Having initially pursued a Business degree, Carolina discovered a passion for Clinical Psychology and completed a Graduate Diploma at the University of Melbourne. She went on to obtain a first class Honours degree at the Australian National University, followed by a combined Masters of Clinical Psychology and PhD back at the University of Melbourne. Carolina has a longstanding interest in parenting and attachment. Her PhD research focused on the effects of parenting styles on brain development and risk for psychopathology in young people during puberty.
Carolina has worked in both the public and private mental health sectors. Early in her career she worked with youth experiencing significant psychological challenges such as psychosis, externalising behaviours and depression / anxiety. She then went on to support adults at a community mental health clinic, treating a broad range of complex psychological difficulties, including major depression, anxiety, OCD and psychosis.
Concurrently to these roles Carolina has worked in private practice, where she developed a keen interest in perinatal mental health through supporting expectant and new parents navigating the many psychosocial changes and challenges that can accompany this life stage. As a result of this clinical interest, Carolina pursued relevant professional development in the perinatal field.
Carolina’s PhD research examined the interplay between parenting styles and the timing of puberty in relation to brain development and psychological difficulties (i.e. depression and anxiety symptoms, and externalising behaviours). In a comprehensive study that followed families through the childhood to adolescence transition, she found that punitive parenting styles and a lack of parental monitoring were implicated in altered patterns of activation and development in brain regions important to emotion processing in children, as well as a potentially increased risk for anxiety/depressive symptoms.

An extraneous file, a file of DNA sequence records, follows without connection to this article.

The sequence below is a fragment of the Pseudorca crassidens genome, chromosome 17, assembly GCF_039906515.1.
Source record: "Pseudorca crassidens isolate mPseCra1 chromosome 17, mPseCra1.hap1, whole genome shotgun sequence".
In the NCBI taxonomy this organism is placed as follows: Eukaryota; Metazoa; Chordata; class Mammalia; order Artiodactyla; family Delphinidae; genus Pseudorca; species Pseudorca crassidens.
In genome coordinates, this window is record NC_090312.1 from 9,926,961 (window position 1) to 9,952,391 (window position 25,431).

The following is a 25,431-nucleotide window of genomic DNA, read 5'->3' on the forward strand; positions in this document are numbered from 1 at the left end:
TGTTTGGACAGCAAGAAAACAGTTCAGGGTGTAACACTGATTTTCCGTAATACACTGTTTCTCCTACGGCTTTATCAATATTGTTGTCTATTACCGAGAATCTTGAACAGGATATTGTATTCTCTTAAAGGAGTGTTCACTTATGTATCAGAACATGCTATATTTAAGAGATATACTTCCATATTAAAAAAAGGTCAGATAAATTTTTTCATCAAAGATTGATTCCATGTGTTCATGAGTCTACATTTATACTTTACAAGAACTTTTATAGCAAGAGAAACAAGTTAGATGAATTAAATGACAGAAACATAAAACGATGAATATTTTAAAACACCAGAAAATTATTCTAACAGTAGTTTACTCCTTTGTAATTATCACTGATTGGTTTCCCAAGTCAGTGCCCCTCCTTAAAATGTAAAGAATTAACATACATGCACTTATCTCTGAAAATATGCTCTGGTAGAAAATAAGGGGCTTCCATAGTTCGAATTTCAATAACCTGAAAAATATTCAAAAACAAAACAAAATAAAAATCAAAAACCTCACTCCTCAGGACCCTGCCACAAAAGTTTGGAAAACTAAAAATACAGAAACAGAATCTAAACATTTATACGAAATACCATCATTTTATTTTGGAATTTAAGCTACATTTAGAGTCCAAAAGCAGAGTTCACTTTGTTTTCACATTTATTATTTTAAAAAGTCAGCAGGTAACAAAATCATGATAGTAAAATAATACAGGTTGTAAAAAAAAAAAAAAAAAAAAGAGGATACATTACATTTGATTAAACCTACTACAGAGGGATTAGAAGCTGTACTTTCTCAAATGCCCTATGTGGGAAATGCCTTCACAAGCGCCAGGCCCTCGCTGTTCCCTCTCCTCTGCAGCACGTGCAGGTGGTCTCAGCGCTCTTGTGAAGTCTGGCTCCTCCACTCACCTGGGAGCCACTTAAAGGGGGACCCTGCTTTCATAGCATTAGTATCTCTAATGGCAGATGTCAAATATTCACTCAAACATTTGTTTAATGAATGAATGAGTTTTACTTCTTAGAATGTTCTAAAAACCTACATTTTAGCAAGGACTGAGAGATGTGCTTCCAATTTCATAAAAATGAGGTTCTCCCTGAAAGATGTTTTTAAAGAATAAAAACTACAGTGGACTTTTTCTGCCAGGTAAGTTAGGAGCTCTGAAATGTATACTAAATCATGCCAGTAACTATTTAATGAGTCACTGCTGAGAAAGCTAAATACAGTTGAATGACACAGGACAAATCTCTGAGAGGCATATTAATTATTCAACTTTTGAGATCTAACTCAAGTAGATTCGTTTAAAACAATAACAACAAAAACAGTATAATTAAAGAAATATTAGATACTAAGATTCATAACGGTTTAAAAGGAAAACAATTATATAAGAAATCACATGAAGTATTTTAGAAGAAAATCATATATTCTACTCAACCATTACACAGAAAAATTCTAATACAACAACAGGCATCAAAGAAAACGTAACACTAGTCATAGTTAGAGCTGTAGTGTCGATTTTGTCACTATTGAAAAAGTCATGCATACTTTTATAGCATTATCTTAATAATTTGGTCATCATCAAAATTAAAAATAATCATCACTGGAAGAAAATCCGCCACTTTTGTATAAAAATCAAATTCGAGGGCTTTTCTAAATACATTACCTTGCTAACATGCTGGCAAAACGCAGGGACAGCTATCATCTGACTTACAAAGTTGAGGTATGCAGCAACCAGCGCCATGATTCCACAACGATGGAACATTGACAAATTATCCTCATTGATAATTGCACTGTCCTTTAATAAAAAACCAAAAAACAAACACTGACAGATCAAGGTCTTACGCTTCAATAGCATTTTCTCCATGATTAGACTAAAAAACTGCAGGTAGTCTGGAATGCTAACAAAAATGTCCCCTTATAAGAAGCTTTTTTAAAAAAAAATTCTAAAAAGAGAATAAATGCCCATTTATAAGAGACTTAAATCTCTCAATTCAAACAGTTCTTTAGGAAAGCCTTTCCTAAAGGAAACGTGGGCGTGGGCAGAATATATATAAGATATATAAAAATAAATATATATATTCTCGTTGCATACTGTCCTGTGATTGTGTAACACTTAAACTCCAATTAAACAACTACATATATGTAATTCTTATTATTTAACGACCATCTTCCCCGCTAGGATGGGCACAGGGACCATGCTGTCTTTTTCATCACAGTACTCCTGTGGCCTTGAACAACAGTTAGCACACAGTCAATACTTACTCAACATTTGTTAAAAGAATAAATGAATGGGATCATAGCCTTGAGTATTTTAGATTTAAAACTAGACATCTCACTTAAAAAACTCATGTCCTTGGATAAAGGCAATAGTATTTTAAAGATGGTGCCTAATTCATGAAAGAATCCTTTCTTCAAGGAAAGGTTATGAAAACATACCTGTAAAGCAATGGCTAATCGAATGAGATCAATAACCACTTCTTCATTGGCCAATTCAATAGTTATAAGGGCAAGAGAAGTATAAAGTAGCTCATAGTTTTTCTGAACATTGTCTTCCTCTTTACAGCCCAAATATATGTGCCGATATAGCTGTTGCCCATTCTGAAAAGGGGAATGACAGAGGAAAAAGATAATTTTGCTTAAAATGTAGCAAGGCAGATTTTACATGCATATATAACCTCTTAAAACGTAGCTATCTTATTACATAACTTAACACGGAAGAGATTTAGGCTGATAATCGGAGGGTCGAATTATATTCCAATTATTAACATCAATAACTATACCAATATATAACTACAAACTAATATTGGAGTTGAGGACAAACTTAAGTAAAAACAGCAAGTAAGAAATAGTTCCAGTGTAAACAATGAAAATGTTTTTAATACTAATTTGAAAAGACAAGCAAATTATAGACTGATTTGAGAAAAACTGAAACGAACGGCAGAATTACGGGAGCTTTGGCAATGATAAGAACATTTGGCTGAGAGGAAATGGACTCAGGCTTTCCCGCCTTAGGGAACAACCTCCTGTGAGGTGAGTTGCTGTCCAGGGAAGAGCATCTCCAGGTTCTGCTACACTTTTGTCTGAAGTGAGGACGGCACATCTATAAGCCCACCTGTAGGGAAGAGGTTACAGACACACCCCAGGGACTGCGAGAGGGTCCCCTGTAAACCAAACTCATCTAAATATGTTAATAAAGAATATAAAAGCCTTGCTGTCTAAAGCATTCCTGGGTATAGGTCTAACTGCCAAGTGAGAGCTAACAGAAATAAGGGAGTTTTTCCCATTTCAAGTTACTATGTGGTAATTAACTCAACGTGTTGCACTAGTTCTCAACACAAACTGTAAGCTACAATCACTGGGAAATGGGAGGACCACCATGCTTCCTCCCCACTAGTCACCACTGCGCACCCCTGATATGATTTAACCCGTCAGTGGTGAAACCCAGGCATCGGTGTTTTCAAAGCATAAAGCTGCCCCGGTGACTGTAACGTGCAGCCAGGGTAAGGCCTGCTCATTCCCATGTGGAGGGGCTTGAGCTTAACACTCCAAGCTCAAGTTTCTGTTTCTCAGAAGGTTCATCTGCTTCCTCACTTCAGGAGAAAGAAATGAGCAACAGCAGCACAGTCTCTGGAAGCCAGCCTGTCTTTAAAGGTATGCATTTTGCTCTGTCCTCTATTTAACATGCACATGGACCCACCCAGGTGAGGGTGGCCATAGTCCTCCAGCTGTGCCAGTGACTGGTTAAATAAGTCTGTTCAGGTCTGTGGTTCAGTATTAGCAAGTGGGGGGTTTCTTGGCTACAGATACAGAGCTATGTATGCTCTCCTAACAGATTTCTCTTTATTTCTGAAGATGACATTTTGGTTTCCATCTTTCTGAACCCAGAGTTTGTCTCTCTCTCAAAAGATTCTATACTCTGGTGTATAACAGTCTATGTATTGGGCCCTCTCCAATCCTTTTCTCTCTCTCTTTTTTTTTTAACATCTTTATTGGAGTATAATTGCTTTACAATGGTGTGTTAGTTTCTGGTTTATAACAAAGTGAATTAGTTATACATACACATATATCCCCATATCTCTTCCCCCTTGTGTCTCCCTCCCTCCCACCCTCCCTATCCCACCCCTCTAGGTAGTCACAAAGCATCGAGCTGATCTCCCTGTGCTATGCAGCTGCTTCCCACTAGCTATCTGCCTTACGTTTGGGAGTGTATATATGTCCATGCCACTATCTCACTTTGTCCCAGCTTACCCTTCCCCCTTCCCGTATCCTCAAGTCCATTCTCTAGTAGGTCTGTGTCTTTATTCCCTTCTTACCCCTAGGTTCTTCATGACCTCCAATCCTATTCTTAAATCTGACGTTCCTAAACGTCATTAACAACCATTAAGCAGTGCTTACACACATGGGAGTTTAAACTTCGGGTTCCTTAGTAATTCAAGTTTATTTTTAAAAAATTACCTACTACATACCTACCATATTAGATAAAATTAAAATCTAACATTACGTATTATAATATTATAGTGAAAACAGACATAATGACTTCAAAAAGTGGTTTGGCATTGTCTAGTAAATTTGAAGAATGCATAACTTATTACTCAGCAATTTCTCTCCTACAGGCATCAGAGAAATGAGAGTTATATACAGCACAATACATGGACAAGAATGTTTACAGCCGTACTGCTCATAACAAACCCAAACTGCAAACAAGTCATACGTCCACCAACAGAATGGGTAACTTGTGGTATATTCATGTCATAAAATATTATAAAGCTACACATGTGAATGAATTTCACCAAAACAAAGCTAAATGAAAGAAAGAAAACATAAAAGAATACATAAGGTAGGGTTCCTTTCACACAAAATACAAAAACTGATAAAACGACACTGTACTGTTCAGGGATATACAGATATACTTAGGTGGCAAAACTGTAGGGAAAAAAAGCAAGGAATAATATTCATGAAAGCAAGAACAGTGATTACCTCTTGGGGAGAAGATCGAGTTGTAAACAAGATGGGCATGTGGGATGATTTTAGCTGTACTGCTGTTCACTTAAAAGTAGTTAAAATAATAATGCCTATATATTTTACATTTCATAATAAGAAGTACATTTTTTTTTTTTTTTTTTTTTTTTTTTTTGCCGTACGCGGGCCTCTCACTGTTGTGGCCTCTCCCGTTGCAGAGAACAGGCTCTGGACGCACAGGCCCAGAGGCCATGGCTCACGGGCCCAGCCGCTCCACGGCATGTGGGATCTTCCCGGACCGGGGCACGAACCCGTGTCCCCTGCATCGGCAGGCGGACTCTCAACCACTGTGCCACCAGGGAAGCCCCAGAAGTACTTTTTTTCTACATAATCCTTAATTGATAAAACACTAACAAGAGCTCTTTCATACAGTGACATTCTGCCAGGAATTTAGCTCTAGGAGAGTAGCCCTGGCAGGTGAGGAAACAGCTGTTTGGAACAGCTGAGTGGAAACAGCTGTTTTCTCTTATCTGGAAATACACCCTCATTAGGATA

In her perinatal private practice, Carolina focuses on assisting people during the perinatal period with issues such as anxiety, depression, stress, relationship difficulties and loss/grief. As a parent herself, and with a research background in parenting, Carolina helps parents to understand their triggers, to define their parenting values, and to parent in ways that promote secure attachment. She is also passionate about helping individuals navigate the challenges that can emerge in their fertility and pregnancy journeys.
Approach to Therapy
Carolina is warm and authentic in her approach to therapy. She understands the importance of creating a compassionate, reflective and non-judgemental space for clients to explore challenges in their lives. She is dedicated to creating a shared understanding of the nature and origins of presenting difficulties as a foundation for therapy. Carolina works collaboratively with clients to facilitate changes aligned with their personal values, and to create meaning and acceptance of their individual experiences.
Carolina’s practice draws primarily from Acceptance and Commitment Therapy (ACT), Schema Therapy and Cognitive Behavioural Therapy (CBT) approaches. She also draws from attachment theory in her work with expectant and new parents aiming to improve relationships.
Registered with the Psychology Board of Australia (PBA)
Registered Circle of Security parent educator
Barbosa, C., Simmons, J. G., Vijayakumar, N., Dudgeon, P., Patton, G., Mundy, L. K., Allen, N. B. & Whittle, S. (2018). Interaction between parenting styles and adrenarcheal timing associated with affective brain function and mental health. Journal of the American Academy of Child and Adolescent Psychiatry.